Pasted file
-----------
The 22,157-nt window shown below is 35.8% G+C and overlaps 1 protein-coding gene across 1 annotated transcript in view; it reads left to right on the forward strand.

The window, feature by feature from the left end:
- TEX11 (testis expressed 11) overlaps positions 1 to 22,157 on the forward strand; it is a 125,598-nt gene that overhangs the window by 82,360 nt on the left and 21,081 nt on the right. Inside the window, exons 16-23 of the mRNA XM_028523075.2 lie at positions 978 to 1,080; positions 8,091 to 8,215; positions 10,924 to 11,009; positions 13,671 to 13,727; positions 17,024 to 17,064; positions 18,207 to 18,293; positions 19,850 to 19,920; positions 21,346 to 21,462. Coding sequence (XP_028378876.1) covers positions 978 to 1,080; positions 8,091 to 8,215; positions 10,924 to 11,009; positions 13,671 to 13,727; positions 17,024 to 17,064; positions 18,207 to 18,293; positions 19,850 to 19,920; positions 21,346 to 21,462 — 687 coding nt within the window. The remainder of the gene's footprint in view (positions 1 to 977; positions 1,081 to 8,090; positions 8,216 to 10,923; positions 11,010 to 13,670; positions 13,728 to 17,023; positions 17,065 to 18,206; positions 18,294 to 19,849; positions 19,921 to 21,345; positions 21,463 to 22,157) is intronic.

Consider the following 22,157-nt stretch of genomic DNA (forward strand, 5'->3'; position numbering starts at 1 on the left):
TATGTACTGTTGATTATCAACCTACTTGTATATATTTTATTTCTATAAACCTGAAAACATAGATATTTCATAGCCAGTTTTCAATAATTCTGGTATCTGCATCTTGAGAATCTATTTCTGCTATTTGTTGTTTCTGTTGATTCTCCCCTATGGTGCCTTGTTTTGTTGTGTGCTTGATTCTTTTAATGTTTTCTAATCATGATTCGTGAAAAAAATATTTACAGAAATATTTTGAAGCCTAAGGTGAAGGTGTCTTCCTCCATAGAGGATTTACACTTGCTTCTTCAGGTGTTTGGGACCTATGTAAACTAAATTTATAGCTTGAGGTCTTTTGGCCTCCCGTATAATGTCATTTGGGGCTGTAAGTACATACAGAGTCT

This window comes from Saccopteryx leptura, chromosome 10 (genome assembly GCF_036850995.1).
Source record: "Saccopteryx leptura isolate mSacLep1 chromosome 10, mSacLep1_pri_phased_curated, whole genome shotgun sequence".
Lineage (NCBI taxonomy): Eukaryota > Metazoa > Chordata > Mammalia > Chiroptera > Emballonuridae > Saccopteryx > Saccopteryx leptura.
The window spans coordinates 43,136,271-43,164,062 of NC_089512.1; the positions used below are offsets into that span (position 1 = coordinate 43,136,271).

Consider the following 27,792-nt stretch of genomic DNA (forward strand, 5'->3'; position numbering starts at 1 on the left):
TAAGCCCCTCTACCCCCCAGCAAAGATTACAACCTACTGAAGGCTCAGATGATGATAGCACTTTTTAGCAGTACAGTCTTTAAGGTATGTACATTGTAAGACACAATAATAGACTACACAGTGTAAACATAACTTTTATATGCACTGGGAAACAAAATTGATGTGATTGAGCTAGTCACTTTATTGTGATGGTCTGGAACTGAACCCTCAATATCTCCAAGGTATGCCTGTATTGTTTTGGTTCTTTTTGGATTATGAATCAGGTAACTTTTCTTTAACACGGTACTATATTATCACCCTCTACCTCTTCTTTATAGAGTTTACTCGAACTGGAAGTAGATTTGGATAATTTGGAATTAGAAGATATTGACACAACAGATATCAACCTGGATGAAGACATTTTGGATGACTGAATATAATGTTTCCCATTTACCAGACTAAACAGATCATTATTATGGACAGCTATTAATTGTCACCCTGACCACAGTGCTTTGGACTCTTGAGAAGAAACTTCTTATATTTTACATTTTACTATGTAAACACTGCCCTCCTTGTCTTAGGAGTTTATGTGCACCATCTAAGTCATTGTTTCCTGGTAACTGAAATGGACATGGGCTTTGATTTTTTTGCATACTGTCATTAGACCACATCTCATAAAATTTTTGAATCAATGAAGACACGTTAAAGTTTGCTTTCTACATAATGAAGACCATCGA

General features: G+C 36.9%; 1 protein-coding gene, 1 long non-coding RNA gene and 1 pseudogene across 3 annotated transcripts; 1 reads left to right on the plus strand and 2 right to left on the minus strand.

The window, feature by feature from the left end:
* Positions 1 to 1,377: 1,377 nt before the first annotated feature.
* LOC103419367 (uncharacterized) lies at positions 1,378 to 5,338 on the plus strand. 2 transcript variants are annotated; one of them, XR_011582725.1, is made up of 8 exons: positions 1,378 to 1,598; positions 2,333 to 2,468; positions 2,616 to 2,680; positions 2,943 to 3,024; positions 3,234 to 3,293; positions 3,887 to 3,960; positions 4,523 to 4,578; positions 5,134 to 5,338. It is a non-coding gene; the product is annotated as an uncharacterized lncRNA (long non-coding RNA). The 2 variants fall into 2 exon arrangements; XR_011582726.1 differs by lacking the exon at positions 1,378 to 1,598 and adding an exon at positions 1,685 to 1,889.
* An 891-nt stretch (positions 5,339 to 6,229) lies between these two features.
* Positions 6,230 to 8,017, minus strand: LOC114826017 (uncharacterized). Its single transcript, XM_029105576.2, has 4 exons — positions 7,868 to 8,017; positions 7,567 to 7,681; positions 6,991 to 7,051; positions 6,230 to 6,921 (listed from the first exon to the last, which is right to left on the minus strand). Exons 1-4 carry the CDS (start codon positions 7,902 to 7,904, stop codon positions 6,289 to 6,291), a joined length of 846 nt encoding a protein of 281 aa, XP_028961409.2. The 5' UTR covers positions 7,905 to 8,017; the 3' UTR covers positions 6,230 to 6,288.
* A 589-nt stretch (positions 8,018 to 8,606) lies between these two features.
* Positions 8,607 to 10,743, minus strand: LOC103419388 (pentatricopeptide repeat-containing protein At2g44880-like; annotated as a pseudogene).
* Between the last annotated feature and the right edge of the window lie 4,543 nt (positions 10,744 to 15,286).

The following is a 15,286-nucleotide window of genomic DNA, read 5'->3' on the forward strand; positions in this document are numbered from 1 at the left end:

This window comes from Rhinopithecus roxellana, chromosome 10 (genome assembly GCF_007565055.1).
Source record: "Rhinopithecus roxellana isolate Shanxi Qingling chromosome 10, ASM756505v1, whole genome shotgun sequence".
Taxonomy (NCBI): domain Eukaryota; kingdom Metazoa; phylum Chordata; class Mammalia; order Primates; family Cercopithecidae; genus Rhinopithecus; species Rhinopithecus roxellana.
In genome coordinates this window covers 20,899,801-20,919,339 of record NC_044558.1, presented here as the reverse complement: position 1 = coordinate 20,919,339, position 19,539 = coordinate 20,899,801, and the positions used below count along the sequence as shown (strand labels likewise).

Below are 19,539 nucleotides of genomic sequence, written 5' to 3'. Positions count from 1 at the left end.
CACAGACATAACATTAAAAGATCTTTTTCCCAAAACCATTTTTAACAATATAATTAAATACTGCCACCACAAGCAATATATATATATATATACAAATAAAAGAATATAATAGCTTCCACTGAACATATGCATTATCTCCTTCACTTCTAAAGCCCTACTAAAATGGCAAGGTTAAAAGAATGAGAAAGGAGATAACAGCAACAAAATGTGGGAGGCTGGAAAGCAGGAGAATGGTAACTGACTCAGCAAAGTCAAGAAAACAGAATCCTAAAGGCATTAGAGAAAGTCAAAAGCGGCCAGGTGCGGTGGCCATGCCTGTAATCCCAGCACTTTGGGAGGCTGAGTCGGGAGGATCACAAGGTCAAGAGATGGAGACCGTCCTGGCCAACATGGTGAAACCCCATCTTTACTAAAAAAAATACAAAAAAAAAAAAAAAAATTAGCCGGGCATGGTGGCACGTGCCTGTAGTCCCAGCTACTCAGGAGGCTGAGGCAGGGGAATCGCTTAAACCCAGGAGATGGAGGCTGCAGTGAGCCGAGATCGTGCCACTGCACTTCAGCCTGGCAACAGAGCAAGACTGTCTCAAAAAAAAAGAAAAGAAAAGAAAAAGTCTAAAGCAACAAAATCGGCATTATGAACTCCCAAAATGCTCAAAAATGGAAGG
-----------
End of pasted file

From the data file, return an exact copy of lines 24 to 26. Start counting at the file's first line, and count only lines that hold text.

Taxonomy (NCBI): domain Eukaryota; kingdom Metazoa; phylum Chordata; class Mammalia; order Primates; family Cercopithecidae; genus Rhinopithecus; species Rhinopithecus roxellana.
In genome coordinates this window covers 20,899,801-20,919,339 of record NC_044558.1, presented here as the reverse complement: position 1 = coordinate 20,919,339, position 19,539 = coordinate 20,899,801, and the positions used below count along the sequence as shown (strand labels likewise).

Below are 19,539 nucleotides of genomic sequence, written 5' to 3'. Positions count from 1 at the left end.